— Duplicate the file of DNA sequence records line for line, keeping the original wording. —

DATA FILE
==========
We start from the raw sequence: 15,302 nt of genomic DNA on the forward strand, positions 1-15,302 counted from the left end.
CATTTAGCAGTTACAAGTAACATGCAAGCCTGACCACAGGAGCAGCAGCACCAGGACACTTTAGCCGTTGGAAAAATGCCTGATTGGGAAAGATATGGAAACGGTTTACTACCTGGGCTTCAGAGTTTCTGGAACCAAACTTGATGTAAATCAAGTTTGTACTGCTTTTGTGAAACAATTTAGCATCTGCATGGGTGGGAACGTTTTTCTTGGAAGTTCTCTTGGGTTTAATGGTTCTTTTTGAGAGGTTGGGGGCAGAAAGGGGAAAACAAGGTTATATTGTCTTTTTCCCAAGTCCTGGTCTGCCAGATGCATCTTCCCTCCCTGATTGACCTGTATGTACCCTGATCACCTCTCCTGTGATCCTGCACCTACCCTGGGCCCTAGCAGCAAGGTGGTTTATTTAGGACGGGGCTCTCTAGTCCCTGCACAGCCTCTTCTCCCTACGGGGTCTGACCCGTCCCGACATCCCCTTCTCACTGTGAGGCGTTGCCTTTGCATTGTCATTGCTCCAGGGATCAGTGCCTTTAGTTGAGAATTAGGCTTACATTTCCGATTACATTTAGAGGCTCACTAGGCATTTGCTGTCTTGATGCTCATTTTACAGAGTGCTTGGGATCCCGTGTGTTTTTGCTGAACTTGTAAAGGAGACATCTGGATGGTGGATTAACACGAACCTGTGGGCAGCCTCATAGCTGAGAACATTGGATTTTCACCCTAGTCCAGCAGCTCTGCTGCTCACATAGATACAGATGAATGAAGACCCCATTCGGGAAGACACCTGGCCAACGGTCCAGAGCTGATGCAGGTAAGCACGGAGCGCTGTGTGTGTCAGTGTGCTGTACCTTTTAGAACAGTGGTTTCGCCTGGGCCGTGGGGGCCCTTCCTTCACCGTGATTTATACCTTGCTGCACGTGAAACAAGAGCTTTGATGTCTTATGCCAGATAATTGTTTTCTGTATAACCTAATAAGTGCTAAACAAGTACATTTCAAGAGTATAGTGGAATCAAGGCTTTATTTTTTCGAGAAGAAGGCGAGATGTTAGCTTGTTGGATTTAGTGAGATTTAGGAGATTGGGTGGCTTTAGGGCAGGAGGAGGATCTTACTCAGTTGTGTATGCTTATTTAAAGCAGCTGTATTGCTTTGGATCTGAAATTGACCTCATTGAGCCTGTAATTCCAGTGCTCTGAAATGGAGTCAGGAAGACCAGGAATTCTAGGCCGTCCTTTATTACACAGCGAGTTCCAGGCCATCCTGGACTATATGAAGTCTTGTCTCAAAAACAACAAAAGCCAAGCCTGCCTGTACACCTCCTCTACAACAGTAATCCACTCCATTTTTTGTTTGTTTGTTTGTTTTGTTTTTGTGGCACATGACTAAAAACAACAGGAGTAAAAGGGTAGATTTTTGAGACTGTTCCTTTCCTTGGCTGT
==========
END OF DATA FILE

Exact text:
We start from the raw sequence: 15,302 nt of genomic DNA on the forward strand, positions 1-15,302 counted from the left end.
CATTTAGCAGTTACAAGTAACATGCAAGCCTGACCACAGGAGCAGCAGCACCAGGACACTTTAGCCGTTGGAAAAATGCCTGATTGGGAAAGATATGGAAACGGTTTACTACCTGGGCTTCAGAGTTTCTGGAACCAAACTTGATGTAAATCAAGTTTGTACTGCTTTTGTGAAACAATTTAGCATCTGCATGGGTGGGAACGTTTTTCTTGGAAGTTCTCTTGGGTTTAATGGTTCTTTTTGAGAGGTTGGGGGCAGAAAGGGGAAAACAAGGTTATATTGTCTTTTTCCCAAGTCCTGGTCTGCCAGATGCATCTTCCCTCCCTGATTGACCTGTATGTACCCTGATCACCTCTCCTGTGATCCTGCACCTACCCTGGGCCCTAGCAGCAAGGTGGTTTATTTAGGACGGGGCTCTCTAGTCCCTGCACAGCCTCTTCTCCCTACGGGGTCTGACCCGTCCCGACATCCCCTTCTCACTGTGAGGCGTTGCCTTTGCATTGTCATTGCTCCAGGGATCAGTGCCTTTAGTTGAGAATTAGGCTTACATTTCCGATTACATTTAGAGGCTCACTAGGCATTTGCTGTCTTGATGCTCATTTTACAGAGTGCTTGGGATCCCGTGTGTTTTTGCTGAACTTGTAAAGGAGACATCTGGATGGTGGATTAACACGAACCTGTGGGCAGCCTCATAGCTGAGAACATTGGATTTTCACCCTAGTCCAGCAGCTCTGCTGCTCACATAGATACAGATGAATGAAGACCCCATTCGGGAAGACACCTGGCCAACGGTCCAGAGCTGATGCAGGTAAGCACGGAGCGCTGTGTGTGTCAGTGTGCTGTACCTTTTAGAACAGTGGTTTCGCCTGGGCCGTGGGGGCCCTTCCTTCACCGTGATTTATACCTTGCTGCACGTGAAACAAGAGCTTTGATGTCTTATGCCAGATAATTGTTTTCTGTATAACCTAATAAGTGCTAAACAAGTACATTTCAAGAGTATAGTGGAATCAAGGCTTTATTTTTTCGAGAAGAAGGCGAGATGTTAGCTTGTTGGATTTAGTGAGATTTAGGAGATTGGGTGGCTTTAGGGCAGGAGGAGGATCTTACTCAGTTGTGTATGCTTATTTAAAGCAGCTGTATTGCTTTGGATCTGAAATTGACCTCATTGAGCCTGTAATTCCAGTGCTCTGAAATGGAGTCAGGAAGACCAGGAATTCTAGGCCGTCCTTTATTACACAGCGAGTTCCAGGCCATCCTGGACTATATGAAGTCTTGTCTCAAAAACAACAAAAGCCAAGCCTGCCTGTACACCTCCTCTACAACAGTAATCCACTCCATTTTTTGTTTGTTTGTTTGTTTTGTTTTTGTGGCACATGACTAAAAACAACAGGAGTAAAAGGGTAGATTTTTGAGACTGTTCCTTTCCTTGGCTGT